A Miracle, Working
Ashley Carlo, Erin Esposito
When I first heard that 13 year old Ashley Carlo was going to play Helen Keller in The Miracle Worker I was concerned. It seemed like a difficult role for one so young. But perhaps my concern was based more on how young Carlo seemed to me, rather than her real age. Surflight producing artistic director Steve Steiner pointed out to me that 13 was about how old Patty Duke was when she originated the role on Broadway. And I realized that having seen her around Surflight for pretty much all of my six years as The Beachcomber’s critic, Ashley Carlo had been growing up in front of me without my realizing it, as kids are wont to do.
My fears were unfounded. Ashley Carlo’s performance as Helen Keller is something of a miracle in its own right. This is the kind of role that a youngster could easily turn into unintended parody. But Carlo is very close to perfect as the blind, deaf, mute and undisciplined hellion that confronts Anne Sullivan (Erin Esposito), the young teacher who is hired by Helen’s parents, The Captain (John Little) and Kate (Maggie Anderson). I’ve been a Maggie Anderson fan for a couple of years now and she did not disappoint me. This is the first year I’ve seen John Little and in the few performances I’ve seen of his he’s been uniformly excellent. The role of Helen’s elder half-brother James is the kind of role Andrew Foote could phone in but Foote works just as hard whether he’s got a few dozen lines or stars in the play.
All of the supporting players turn in good performances too including Michael Lewis as the Doctor who runs the agency that sends Sullivan to the Kellers, Carol Lambert as Helen’s persnickety Aunt Ev and even Jason Wooden, the company box office manager as a servant. I hadn’t been too crazy about Joseph Trainor’s set design for They’re Playing Our Song but I thought he got everything right in this case. His design for The Miracle Worker was both ingenious and appealing.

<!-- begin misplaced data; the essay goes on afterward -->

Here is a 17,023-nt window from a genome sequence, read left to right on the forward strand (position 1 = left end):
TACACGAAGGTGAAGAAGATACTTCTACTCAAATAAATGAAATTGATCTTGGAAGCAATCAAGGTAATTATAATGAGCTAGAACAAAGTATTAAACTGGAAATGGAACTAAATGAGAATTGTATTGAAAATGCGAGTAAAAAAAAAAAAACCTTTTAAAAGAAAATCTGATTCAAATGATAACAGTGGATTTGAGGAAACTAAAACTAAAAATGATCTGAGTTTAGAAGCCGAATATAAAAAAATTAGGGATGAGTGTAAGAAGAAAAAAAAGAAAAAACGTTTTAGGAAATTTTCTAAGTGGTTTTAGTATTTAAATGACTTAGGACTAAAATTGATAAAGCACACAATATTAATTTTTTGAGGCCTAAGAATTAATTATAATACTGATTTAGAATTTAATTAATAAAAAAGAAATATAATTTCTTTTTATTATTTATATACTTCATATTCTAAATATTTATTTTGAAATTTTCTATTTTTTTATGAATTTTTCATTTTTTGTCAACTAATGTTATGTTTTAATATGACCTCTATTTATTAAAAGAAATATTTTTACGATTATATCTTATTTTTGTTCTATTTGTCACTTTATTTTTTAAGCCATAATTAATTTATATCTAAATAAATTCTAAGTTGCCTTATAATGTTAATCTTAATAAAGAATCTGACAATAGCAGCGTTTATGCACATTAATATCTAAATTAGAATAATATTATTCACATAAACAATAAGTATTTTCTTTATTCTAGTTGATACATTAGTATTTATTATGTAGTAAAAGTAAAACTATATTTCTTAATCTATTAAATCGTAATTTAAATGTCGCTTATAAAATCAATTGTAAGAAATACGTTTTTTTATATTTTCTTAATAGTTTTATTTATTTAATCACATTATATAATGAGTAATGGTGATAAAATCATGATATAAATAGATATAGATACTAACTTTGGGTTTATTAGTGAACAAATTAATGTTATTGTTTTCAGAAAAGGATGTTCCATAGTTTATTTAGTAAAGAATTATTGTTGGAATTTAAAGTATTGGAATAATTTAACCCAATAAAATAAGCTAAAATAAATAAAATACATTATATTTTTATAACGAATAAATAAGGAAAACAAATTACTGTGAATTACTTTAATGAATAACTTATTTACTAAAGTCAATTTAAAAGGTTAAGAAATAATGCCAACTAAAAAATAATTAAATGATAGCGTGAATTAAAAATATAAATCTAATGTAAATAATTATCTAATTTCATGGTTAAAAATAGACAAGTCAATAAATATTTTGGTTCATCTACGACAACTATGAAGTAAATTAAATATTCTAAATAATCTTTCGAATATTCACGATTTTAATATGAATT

Speaking of ingenious and appealing, the true star of this story is the relationship between Anne Sullivan and Helen Keller. It’s almost as if director James Alexander Bond uses the two actors to create a third character: a confused and angry girl who somehow knows there is a world beyond if only she can find the way. As Keller and Sullivan found a symbiosis which lasted a lifetime so Carlo and Esposito forge a partnership in which each brings out the best in the other. Although their relationship in the play is dead serious, often contentious and always dramatic you can tell they are having the times of their lives--that they are loving what they are doing. I certainly did. I once said that if any of the many talented people at Surflight are truly Broadway bound, surely Erin Esposito is one of them. I’m sure Esposito would agree that young Carlo is bound to follow her, if not--at the rate she’s going,--lead the way.
The Miracle Worker played at the Surflight from October 3rd through the 6th at 8pm and October 4th and 7th, 2007 at 2 pm